Hawaii and Christian Religious Addiction
A Survey Of Attitudes Toward Healthy Spirituality And Religious Addiction Within Christianity
|Institution:||American School of Professional Psychology|
|Advisor(s):||Raymond Folen, Ph.D., Dennis G. Mclaughlin, Ph.D., Robert M. Anderson, Ph.D.|
A literature review was conducted on the relatively newly recognized phenomenon of religious addiction within Christianity. The symptoms, beliefs, and stages of religious addiction along with the characteristics of religiously addictive organizations are also considered. In addition a religious attitudes inventory was designed to assess general spirituality, religious addictive beliefs, religious addictive symptoms, and church leadership practices. The author surveyed ministers, psychologists, psychiatrists, and the general public to assess the relationship between religious addiction and church leadership. More specifically, the purpose of this survey was to attempt to determine if religious addictive beliefs and symptoms are more positively correlated with churches structured upon a self- selected (authoritarian hierarchial) style of leadership versus an elected (collegial) style of church leadership. In the latter, power and authority is equally vested in each of a number of elected church leaders.Inventories were sent to 452 ministers, 175 psychologists, 74 psychiatrists, and 431 members of the general public. Usable responses (Total N=320) were received from 126 ministers (28%), 116 psychologists (66%), 8 psychiatrists (11%), and 78 members of the general public (18%). The subjects were asked to rate how spiritually healthy or unhealthy 33 items involving religious beliefs, symptoms, and church leadership practices are, according to a Likert type 5-point scale ranging from Very Healthy to Very Unhealthy. Standard demographic variables were also assessed to include church membership, religious affiliation, and church service attendance variables. All six hypotheses tested were statistically validated at significant (p < 0.05) levels. The Self-selected Minister group indicated that significantly more religiously addictive- beliefs, symptoms, and church leadership practices were spiritually healthy, compared to the Elected Minister, Psychologist, and Public groups. A factor analysis of the 33 survey items of the Religious Attitudes Inventory extracted 6 factors which suggested commonalities with it's 4 scales. The results of this survey suggest the possibility of a positive correlation between the self-selected minister group and their responses to religious addictive beliefs and symptoms. Further study of a prospective nature with larger samples is necessary to define this relationship more clearly. Additional research with onsite observation and assessments is necessary to adequately verify the possible link between religious addiction and church leadership practices. Future research must replicate this study with different samples to determine whether results obtained in the present survey generalize to similar groups.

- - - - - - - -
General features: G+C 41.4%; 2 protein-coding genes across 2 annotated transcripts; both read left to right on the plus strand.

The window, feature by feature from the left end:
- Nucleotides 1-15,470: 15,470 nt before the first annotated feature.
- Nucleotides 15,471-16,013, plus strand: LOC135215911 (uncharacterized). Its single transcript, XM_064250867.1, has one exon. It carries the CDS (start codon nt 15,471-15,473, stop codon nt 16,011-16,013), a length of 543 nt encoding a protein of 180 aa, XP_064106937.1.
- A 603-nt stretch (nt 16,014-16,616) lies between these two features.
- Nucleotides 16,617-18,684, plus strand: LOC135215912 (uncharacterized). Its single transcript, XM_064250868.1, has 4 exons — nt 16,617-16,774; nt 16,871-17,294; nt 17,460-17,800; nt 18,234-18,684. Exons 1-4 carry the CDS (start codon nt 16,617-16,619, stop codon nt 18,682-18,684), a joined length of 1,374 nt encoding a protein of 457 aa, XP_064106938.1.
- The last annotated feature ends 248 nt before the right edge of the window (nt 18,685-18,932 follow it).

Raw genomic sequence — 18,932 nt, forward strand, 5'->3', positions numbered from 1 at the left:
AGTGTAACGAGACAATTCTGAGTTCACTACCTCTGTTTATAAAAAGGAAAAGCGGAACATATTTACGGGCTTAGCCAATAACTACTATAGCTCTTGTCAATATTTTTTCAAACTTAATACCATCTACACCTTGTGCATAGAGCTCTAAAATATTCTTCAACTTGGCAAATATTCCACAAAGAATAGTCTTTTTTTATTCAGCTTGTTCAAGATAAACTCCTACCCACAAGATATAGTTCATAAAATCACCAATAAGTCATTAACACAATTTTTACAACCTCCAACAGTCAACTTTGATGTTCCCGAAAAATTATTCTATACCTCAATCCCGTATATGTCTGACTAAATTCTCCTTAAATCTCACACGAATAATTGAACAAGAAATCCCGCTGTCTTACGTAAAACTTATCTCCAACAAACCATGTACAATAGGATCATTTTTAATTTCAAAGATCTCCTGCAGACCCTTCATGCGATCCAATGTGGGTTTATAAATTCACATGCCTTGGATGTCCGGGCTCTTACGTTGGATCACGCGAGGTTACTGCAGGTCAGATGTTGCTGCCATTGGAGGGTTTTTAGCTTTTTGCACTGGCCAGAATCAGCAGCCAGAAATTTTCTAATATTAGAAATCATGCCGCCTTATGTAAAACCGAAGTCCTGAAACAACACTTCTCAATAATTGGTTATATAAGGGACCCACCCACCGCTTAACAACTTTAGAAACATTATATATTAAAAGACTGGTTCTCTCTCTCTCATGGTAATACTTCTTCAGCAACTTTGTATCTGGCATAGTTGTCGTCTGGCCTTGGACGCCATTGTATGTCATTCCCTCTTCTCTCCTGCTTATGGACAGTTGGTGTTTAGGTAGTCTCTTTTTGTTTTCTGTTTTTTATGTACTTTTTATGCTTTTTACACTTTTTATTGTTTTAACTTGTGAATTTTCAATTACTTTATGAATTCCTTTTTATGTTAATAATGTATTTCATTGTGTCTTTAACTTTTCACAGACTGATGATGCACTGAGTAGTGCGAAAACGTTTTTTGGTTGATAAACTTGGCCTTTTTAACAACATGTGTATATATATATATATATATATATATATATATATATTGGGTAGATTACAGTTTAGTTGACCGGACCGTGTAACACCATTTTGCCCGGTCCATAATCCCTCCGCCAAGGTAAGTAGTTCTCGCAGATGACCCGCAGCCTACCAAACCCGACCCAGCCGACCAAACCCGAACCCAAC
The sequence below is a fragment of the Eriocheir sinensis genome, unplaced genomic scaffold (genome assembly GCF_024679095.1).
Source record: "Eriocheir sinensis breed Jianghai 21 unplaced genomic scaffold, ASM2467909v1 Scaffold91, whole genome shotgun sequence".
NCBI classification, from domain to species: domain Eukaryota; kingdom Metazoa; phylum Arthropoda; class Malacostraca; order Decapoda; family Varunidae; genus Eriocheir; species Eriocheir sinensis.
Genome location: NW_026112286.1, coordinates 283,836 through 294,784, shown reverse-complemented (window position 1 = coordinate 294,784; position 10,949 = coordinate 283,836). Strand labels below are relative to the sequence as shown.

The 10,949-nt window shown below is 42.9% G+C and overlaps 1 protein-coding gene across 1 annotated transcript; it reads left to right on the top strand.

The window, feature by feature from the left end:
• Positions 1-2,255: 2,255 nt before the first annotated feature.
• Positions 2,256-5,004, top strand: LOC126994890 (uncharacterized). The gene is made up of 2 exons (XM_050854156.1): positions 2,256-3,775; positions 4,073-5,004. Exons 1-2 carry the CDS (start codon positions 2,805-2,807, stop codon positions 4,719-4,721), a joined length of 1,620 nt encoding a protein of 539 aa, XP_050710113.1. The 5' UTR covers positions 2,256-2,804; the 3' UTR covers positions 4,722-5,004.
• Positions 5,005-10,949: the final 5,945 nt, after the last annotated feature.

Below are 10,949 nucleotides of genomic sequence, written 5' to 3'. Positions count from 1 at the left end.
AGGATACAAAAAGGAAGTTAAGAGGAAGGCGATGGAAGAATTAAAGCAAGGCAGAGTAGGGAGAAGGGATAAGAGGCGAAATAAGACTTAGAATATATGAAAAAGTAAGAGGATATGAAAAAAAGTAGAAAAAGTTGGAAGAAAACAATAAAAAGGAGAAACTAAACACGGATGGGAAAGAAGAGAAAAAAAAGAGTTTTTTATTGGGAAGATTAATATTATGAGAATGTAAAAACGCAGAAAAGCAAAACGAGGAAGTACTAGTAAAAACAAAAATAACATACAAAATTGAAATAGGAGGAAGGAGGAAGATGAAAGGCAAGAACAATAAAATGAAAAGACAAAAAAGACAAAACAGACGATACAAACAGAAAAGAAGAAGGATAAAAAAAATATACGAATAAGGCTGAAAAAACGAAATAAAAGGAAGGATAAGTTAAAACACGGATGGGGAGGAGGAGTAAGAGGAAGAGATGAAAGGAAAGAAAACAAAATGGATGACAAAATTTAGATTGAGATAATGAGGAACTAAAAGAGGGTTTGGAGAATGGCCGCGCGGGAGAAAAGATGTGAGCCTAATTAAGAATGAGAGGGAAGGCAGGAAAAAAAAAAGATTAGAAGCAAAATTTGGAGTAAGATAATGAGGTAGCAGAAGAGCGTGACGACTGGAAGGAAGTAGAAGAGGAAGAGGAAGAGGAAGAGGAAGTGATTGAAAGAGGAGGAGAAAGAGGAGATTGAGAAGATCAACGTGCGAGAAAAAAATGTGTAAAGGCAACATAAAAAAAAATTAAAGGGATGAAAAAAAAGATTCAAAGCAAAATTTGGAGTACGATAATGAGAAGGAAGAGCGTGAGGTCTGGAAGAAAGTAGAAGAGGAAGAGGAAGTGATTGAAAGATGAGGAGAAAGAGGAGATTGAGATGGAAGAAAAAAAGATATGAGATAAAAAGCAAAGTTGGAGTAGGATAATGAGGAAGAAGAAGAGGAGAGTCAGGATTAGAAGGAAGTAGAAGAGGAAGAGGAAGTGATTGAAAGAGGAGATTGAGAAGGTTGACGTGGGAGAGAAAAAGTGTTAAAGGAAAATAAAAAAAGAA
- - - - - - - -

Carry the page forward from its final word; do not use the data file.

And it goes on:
Dr. James Slobodzien is a licensed psychologist with a Psy.D. in clinical psychology from the American School of Professional Psychology. He is an adjunct professor at Argosy University, and the Clinical Supervisor and Director of Training at the Department of Psychiatry, Tripler Army Medical Center, Army Substance Abuse Program at Schofield Barracks, HI.